My Mom Is An AlcoholicAddictionMy Mom Is An Alcoholic<div class="ExternalClass274EAF64465343EDAC804D77CF719FC3"><p><span class="ms-rteFontFace-1 ms-rteFontSize-3 ms-rteThemeForeColor-2-4" style="">​<span style="">My mom is an alcoholic. At first, it was nothing too serious, just beer. This has been going on for about two years now. When I first noticed we got in a fight and she said she would stop drinking, she never even made an appointment. Now she drinks but she hides it, not very well of course. Over the past few days, I have found two bottles of vodka. We fight all the time, she can be emotionally abusive and a few years back she was physically abusive but for the most part, we got that sorted out. Any Advice?? ​​</span></span></p></div><div class="ExternalClass898DE81107CB44A892A7042C01B72D19"><p><span class="ms-rteFontFace-1 ms-rteFontSize-3 ms-rteThemeForeColor-2-4" style="">We are glad you are reaching out for help.  This situation is very difficult.  Your mom is an alcoholic and her behavior is causing disruption in your life and preventing her from being the best parent she can be.  You seem to be really mature and very aware of the harsh reality of the situation.  Alcoholism is a disease and it doesn't just impact the alcoholic, but the entire family.  </span></p><p><span class="ms-rteFontFace-1 ms-rteFontSize-3 ms-rteThemeForeColor-2-4" style="">While it might help to understand why your mother is battling this addiction, it doesn't lessen the pain and anger.  If your mom is not in a place where she can seek treatment, it would certainly be helpful for you to see a counselor.  A counselor can help you understand the disease process, and can also help you work through your feelings about your mother's addiction.  Give us a call, we can help you find resources in your area.</span></p><p><span class="ms-rteFontFace-1 ms-rteFontSize-3 ms-rteThemeForeColor-2-4" style="">You don't have any control over your mother's behavior.  However, you do have control over you.  The best thing that you can do is to take care of yourself.  When the situation becomes overwhelming at home, you might want to reach out to supportive people who can help you.  This could be a family member, a teacher, a coach, a religious leader, or another trusted adult. </span></p><p><span class="ms-rteFontFace-1 ms-rteFontSize-3 ms-rteThemeForeColor-2-4" style="">In addition, it is also critical that you engage in healthy coping skills to help you deal with your mother's drinking and her corresponding behavior.  Some people journal their feelings, listen to music, socialize with friends, or engage in a hobby or project in an attempt to cope.  Attached is a link of 99 Coping Skills that you may find helpful </span><a href="/Pages/tip-99-coping-skills.aspx"><span class="ms-rteFontFace-1 ms-rteFontSize-3 ms-rteThemeForeColor-2-4" style="">http://www.yourlifeyourvoice.org/v2/Pages/tip-99-coping-skills.aspx</span></a><span class="ms-rteFontFace-1 ms-rteFontSize-3 ms-rteThemeForeColor-2-4" style="">.  You need a healthy outlet so that you do not keep your feelings bottled up inside.  We also have ways you can communicate with counselors on the YLYV website that include chat, text, or calling.  Keep reaching out.  You are doing a brave thing!</span></p><p><span class="ms-rteFontFace-1 ms-rteFontSize-3 ms-rteThemeForeColor-2-4" style="">​TC-crisis counselor​</span></p></div>15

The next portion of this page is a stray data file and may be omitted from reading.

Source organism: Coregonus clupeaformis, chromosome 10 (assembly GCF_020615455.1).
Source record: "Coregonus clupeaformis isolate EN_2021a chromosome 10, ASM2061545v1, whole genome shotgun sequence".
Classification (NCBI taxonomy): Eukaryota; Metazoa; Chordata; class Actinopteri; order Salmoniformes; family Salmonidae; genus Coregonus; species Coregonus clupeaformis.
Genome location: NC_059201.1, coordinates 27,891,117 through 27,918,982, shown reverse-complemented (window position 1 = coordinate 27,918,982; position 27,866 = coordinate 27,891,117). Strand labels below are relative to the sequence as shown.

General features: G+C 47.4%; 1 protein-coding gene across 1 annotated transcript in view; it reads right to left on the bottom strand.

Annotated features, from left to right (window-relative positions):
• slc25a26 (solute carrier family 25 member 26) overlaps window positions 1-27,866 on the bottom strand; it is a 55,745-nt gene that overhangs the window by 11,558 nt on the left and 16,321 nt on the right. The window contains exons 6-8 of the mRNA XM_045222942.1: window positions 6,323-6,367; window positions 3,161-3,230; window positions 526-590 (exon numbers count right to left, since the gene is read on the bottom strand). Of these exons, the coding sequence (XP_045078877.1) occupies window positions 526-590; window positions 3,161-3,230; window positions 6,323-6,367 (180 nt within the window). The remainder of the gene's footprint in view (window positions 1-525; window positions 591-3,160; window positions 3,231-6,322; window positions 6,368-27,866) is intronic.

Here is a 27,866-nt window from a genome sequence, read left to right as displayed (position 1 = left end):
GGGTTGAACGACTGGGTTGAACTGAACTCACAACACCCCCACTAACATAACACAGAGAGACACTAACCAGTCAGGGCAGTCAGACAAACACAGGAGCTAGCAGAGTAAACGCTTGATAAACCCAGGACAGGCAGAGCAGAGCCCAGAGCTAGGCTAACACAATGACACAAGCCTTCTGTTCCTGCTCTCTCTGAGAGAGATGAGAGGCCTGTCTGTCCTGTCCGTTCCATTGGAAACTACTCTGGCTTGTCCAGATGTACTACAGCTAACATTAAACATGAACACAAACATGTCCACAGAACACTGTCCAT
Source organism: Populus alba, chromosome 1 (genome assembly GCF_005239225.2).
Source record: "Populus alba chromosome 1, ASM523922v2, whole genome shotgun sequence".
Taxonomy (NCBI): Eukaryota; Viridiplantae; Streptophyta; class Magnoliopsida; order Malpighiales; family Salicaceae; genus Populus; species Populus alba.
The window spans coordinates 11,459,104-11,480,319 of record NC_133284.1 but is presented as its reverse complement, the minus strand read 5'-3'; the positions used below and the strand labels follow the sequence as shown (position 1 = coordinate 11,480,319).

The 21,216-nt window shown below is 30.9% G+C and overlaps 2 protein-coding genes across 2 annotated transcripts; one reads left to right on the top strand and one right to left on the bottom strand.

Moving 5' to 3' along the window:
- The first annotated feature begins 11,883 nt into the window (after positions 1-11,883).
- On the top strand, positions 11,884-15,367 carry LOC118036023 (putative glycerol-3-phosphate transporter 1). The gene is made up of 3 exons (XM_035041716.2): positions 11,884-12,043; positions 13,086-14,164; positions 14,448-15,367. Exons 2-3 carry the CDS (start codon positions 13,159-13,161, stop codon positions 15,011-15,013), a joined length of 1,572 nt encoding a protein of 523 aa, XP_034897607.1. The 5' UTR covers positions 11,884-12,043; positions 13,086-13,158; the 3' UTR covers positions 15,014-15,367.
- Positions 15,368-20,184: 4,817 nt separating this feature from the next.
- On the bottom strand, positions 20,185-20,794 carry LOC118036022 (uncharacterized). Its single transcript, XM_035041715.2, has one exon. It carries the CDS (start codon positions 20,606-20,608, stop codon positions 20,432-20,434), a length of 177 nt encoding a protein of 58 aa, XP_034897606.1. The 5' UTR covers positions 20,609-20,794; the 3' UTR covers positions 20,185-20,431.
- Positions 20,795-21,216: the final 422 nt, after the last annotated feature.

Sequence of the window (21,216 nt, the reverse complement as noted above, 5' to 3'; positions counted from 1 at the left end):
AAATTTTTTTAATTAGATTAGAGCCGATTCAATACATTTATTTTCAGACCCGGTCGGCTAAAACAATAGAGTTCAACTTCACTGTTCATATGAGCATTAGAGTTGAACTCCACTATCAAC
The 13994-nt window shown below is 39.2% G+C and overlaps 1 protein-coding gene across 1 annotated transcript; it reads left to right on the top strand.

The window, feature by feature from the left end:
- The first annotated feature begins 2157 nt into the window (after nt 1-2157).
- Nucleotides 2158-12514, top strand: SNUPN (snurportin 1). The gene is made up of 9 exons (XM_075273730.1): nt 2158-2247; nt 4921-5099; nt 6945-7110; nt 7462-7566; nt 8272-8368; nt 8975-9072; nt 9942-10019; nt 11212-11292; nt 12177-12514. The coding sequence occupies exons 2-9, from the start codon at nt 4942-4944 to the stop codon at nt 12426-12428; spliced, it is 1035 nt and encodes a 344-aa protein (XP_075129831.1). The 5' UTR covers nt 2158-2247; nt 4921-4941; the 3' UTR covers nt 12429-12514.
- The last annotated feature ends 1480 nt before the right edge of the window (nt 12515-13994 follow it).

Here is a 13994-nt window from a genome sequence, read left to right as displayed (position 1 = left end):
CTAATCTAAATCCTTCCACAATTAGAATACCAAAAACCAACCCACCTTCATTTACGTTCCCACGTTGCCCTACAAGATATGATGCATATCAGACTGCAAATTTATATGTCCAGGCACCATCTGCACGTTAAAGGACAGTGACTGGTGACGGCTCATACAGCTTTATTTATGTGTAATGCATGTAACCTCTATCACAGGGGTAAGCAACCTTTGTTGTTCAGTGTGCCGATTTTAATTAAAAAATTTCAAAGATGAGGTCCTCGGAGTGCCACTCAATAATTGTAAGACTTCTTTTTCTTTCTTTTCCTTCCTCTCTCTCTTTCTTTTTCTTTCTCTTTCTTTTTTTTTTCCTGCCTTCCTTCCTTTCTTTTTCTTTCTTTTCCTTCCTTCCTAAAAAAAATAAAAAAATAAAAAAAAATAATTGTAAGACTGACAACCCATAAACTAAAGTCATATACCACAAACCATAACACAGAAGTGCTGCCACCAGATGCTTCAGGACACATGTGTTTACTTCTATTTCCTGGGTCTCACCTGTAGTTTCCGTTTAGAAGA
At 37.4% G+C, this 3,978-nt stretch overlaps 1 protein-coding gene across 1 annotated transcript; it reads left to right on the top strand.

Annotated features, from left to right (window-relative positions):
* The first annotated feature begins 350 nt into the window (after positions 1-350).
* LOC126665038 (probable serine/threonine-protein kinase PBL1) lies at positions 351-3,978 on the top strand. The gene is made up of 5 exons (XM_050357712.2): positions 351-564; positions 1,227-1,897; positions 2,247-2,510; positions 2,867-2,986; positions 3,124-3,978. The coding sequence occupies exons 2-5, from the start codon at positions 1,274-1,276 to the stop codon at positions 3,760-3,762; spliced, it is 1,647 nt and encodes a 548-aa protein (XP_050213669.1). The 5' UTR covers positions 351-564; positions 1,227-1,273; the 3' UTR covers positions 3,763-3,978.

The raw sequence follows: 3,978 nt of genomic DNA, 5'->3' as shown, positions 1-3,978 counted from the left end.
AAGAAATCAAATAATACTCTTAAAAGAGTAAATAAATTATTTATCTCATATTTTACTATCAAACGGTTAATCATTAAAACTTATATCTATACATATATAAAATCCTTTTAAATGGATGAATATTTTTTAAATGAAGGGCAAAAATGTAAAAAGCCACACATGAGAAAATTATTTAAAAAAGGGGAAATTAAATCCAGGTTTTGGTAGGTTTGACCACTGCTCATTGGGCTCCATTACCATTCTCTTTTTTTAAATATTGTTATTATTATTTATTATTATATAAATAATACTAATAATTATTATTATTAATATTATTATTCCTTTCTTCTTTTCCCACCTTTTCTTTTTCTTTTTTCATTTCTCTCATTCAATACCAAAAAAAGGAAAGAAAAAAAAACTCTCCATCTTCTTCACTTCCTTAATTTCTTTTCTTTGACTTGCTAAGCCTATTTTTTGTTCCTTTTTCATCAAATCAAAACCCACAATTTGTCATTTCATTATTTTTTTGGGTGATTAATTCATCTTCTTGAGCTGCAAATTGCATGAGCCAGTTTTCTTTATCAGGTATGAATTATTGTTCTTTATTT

You don't have to face your problems alone!

Counselors are standing by.

Ways to Get Help